Most of Camp Newman’s buildings perished in the wildfires sweeping through the North Bay, but the spirit of the Reform Jewish camp lived on this weekend in the Bay Area — from singalongs to group hugs.
Scores of former Newman campers and counselors spanning several generations gathered Friday night, Oct. 13 at Congregation Beth Am in Los Alto Hills, one of more than a dozen pop-up Shabbat events held for Newman, including a concert scheduled for Saturday night at San Francisco’s Congregation Emanu-El.
Daryl Messinger, board chair of the Union for Reform Judaism that owns and runs the 480-acre camp east of Santa Rosa, was among those swaying arm-in-arm to songs familiar to every camper who attended Newman or its predecessors, Camp Swig and Camp Saratoga.
“Camp is not just about the buildings,” Messinger said. “This gives the families and the kids who go to Newman a space to celebrate and to mourn.”
Camp director Rabbi Erin Mason, also among those singing and sharing memories at Beth Am, said Newman officials already are looking at alternate sites for next summer and are determined that there will be a 2018 session. About 1,400 children attend Camp Newman each summer, and 40 to 50 staffers come from Israel to work as counselors.
Though camp officials had not yet been allowed back as of Friday, a San Francisco Chronicle photographer who was allowed onto the Porter Creek Road site produced images showing decimation.
“We’re exploring all of our options,” Mason said. “We’ll know more next week when the fire is more contained.”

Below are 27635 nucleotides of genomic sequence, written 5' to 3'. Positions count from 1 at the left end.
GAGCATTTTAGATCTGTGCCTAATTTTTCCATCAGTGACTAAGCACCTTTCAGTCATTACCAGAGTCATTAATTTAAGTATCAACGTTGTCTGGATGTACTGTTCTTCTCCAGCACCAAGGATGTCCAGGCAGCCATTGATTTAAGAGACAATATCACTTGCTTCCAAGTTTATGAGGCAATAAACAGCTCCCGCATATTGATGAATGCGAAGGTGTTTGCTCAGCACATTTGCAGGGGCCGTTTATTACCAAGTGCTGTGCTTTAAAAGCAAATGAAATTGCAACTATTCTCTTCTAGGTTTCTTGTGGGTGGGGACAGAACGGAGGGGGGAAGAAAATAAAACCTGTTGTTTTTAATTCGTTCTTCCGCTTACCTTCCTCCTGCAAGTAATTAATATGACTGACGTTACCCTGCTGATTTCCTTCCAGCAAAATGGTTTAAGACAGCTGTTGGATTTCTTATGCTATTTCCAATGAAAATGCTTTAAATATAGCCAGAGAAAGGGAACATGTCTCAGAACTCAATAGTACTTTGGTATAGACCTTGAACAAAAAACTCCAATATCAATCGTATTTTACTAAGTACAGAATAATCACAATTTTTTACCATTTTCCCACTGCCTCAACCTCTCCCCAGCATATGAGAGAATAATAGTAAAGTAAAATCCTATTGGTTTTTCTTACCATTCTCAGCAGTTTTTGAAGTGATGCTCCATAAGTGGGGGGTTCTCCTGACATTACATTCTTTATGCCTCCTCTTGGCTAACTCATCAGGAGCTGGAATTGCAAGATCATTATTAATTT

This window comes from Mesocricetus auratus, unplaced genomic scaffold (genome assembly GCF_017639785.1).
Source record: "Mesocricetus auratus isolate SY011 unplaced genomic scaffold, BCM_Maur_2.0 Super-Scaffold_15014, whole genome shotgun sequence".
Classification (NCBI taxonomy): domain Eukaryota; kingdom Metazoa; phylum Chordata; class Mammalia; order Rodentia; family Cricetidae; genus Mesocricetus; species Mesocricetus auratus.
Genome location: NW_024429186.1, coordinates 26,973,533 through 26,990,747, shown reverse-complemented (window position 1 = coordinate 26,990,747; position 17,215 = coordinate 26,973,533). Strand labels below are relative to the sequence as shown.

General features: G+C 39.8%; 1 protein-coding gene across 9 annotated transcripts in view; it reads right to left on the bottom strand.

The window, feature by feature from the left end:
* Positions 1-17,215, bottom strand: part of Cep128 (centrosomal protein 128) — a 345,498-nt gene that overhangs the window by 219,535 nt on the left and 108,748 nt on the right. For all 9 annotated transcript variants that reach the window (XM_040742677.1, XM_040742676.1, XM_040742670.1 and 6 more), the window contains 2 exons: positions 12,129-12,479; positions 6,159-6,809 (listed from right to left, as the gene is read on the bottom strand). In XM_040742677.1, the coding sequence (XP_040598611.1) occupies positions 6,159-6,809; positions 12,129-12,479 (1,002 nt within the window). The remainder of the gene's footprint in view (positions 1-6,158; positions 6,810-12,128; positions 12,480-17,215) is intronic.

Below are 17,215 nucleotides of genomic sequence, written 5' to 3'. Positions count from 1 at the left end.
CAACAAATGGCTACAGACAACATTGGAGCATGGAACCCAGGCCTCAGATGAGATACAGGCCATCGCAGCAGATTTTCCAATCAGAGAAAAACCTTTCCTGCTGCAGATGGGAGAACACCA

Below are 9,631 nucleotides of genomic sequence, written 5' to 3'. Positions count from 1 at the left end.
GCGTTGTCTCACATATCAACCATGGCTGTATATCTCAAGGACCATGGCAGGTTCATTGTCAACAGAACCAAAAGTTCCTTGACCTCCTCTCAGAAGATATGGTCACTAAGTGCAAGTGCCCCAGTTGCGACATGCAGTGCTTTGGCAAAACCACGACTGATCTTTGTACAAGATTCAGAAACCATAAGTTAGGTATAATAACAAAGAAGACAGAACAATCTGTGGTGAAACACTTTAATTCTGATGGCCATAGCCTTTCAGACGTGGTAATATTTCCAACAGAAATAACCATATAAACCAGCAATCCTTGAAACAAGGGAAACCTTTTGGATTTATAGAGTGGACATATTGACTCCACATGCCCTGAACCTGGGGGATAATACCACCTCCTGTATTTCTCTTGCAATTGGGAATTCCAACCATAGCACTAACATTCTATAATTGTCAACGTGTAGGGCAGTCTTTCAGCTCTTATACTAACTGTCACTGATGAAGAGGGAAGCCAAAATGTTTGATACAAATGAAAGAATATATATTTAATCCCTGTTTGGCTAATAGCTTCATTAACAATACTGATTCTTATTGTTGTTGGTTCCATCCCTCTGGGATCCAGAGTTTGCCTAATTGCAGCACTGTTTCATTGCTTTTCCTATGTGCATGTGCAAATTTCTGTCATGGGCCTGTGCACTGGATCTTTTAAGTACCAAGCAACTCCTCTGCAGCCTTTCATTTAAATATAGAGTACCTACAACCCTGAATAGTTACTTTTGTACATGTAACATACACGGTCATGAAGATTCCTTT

The site, which is used throughout the year, had hosted a PJ Library family camp the previous weekend before fire swept through the area on Sunday night, Oct. 8. Everyone escaped safely and the camp’s Torah scrolls were rescued.
Houses near the camp also went up in flames. As of Oct. 14, the Wine Country blazes had been blamed for 35 deaths and had burned 220,000 acres, and at least 15 separate fires were still burning.
Gov. Jerry Brown, who was to visit Sonoma County that day, has declared a state of emergency in Sonoma, Napa, Solano, Yuba, Butte, Lake and Mendocino counties.
About 175 people — some wearing Camp Newman T-shirts — attended the Shabbat service at Beth Am, and roughly half of them stayed after for the Newman songs, beginning with “Heiveinu Shalom Aleichem” and ending with the “Hashkiveinu,” songs sung at camp at the end of each day.
During his sermon, Rabbi Heath Watenmaker, an associate rabbi at Beth Am, compared the loss of Camp Newman’s buildings and countless homes in Northern California to the expulsion of Adam and Eve from the Garden of Eden.
“This week, so many feel like they’ve been forced out of Eden,” said Watenmaker, who added that he spent his first week as a faculty member at Camp Newman this past summer and had attended Camp Swig as a teenager. “We acknowledge the loss of this special paradise … (but) our Edens are always with us.”
Camp Newman bought its site in 1997, and dedicated a new $4-million conference center last November. Mason and Messinger said the pop-up Shabbat events were a way for former campers to share their memories and their grief, as well as to contribute to Newman’s rebuilding.
“This is one of the ways they can connect to camp, through their congregations,” Mason said. “Right now, it’s about being together. We’re focusing on the value of the community, the strength of this community.”